Is the International Society for Human Ethology (ISHE) HBES lite?
August 18, 2013 | James Kohl
From what Feierman wrote about HBES and ISHE, which includes his opinion that “…ISHE is “HBES Lite,”…” it became clear that the second time he asked “What about birds?” — after I provided him with an extensive explanation of my mammalian model — was at the ISHE meeting in 1998. The first time was at a conference we both attended in 1995 in Minot ND, which was also attended by Feierman’s uncle, and co-author of the 1996 review article that incorporated my model from a 1995 book.
In his additional comments, Feireman’s promotion of HBES is consistent with his “Random mutations are the substrates…” and “mutations are A substrate upon which natural selection acts.” positions. However, Feierman’s changing positions are not consistent with what I’ve seen presented (and what I presented) at the ISHE 2010 meeting or at the ISHE 2013 Summer Institute earlier this month. For example, see http://umaine.edu/psychology/files/2010/04/Dev-Review2013.pdf
I addressed this publication in comments on Peter’s presentation at the ISHE 2013 Summer Institute, and received no response (see below).
1. “This perspective viewed natural selection as the key mechanism for the evolution of new life forms from within-species variation generated principally from random mutations of structural DNA, the sole biological agent involved in heritability. Fifty years later momentum would build for a new paradigm that would call into question and eventually overturn this dominant paradigm.”
Feierman seems to be stuck with the overturned paradigm.
2. “…environmentally induced traits may be immediately recurrent because of the prevalence of the inducing feature of the environment, and more likely to spread than mutations that can be quickly eliminated by natural selection.”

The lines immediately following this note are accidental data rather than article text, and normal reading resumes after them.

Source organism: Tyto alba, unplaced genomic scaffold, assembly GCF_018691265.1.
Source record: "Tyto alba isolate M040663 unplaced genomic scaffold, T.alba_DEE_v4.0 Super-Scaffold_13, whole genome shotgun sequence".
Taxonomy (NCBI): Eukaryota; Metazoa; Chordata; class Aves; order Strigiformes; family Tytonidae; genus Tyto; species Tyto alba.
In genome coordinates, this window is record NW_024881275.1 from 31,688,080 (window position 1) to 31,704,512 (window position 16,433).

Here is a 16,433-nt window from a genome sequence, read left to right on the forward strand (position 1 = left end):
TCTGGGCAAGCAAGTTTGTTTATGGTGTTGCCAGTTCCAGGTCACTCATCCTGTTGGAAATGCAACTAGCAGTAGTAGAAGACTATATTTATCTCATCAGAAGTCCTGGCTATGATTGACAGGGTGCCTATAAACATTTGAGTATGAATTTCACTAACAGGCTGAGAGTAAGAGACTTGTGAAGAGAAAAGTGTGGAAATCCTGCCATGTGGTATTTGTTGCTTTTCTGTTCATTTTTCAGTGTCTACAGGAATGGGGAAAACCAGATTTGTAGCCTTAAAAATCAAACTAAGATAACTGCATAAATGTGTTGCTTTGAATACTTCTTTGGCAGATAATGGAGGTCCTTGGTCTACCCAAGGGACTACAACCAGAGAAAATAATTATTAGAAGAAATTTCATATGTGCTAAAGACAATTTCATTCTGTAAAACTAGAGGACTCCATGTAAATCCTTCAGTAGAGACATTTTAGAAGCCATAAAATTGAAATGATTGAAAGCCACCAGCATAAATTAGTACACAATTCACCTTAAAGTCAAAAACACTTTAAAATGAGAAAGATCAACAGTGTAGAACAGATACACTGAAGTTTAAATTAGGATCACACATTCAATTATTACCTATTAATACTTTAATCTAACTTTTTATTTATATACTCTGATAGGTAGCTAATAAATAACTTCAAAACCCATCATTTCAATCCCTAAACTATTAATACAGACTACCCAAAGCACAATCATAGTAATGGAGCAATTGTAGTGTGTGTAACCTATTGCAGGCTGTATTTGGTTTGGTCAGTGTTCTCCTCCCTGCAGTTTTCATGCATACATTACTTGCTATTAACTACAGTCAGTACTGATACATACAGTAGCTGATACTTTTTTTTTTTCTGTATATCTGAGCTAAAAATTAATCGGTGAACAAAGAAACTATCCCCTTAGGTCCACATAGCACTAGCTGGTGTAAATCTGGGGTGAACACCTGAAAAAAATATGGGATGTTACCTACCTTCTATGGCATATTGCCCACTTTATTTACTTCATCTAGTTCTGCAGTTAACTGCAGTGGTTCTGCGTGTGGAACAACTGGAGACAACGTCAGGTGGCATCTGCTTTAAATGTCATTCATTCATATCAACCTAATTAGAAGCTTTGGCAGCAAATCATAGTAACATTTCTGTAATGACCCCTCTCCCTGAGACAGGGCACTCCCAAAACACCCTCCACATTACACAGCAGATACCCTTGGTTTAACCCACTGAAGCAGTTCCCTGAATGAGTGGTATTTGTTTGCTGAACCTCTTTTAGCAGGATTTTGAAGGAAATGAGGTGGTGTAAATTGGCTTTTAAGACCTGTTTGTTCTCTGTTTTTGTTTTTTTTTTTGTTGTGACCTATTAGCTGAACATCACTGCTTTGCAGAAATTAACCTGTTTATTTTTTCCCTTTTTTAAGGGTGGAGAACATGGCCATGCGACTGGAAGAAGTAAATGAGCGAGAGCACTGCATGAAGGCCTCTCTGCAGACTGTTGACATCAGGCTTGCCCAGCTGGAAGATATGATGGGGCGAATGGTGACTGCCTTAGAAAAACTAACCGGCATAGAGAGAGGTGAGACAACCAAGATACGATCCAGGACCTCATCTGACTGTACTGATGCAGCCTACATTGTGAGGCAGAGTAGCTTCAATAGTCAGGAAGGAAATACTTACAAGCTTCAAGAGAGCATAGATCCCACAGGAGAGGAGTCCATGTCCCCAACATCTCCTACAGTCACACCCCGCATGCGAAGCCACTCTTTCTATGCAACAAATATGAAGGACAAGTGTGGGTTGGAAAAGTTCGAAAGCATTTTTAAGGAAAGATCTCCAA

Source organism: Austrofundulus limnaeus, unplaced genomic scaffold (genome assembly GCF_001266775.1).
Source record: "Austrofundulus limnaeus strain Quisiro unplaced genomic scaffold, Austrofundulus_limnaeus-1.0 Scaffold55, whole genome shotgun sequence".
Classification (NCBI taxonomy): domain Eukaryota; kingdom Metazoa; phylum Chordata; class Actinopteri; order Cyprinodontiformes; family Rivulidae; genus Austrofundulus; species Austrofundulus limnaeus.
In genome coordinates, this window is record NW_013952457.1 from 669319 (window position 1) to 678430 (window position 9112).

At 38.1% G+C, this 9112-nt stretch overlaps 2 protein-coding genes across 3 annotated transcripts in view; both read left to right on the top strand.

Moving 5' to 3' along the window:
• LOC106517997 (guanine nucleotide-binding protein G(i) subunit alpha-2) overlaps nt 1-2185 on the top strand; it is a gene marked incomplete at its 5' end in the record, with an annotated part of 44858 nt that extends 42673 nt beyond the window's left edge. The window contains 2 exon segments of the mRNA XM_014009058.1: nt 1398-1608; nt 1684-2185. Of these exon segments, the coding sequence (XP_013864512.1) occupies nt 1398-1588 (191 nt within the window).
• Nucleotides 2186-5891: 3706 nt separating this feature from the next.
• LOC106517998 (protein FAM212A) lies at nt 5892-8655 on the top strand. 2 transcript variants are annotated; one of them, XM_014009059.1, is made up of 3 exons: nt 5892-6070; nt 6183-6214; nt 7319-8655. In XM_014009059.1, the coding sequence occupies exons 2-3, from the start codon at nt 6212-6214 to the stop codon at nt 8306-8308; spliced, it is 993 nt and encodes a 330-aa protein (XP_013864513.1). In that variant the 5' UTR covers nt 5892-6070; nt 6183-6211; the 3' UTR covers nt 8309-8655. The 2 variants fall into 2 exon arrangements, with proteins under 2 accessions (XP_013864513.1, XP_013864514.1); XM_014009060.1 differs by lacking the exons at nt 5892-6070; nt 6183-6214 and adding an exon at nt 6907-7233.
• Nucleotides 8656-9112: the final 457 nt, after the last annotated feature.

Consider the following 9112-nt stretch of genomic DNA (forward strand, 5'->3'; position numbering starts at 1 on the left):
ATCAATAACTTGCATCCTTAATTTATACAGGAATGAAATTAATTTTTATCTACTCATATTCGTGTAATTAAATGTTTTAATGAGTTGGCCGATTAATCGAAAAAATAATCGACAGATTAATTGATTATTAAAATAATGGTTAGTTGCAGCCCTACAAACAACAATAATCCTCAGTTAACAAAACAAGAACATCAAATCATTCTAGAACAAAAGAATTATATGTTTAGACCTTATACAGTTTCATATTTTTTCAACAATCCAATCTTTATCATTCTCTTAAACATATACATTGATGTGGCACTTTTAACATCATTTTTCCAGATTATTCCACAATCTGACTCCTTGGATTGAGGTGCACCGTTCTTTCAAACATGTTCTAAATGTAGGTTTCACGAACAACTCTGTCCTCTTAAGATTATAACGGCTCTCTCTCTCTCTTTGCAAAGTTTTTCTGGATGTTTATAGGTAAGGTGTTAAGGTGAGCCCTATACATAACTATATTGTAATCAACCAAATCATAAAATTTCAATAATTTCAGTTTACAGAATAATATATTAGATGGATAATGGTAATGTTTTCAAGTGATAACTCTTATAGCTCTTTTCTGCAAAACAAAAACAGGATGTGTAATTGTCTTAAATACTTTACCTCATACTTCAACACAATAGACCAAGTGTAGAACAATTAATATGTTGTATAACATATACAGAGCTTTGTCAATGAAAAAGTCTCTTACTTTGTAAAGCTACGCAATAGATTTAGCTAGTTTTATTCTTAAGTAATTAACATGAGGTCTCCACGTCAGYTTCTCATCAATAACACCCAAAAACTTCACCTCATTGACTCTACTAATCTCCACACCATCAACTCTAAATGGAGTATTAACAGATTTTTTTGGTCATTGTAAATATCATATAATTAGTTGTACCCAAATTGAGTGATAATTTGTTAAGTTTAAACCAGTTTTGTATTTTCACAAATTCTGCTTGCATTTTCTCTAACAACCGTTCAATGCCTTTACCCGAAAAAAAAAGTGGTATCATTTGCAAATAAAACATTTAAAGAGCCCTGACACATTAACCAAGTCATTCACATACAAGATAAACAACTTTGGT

The inducing features of the environment include nutrients and pheromones.
3. “Rather than relying primarily on mutations to structural genes within the DNA, evolution more often simply rearranges developmental regulatory genes to create novel structures…”
Epigenetic effects of nutrients and pheromones control de novo structures called olfactory receptor genes, which enable nutrient uptake via receptor mediated thermodynamics and organism-level thermoregulation in all organisms.
If Feierman were an active member of ISHE who attended meetings, or if he merely paid attention to the titles or abstracts of presentations, I don’t think he would still be touting theory, or referring to ISHE as “HBES lite” — long after the issues of avian visual primacy were resolved. Those issues were resolved simply by checking to see if birds might be responding to olfactory/pheromonal input that — in my model — controls the adaptively evolved behavior of species from microbes to man.
We may never know why evolutionary theorists didn’t bother to evaluate the sense of smell in birds, but continued to advance theories of their visual primacy along with theories of visual primacy in primates. We can only be sure that Feierman has not addressed the content of presentations to ISHE that have clarified the errors made by evolutionary theorists who seem to never have considered the role of physiology in adaptive evolution, which is why Physiology is rocking the foundations of evolutionary biology.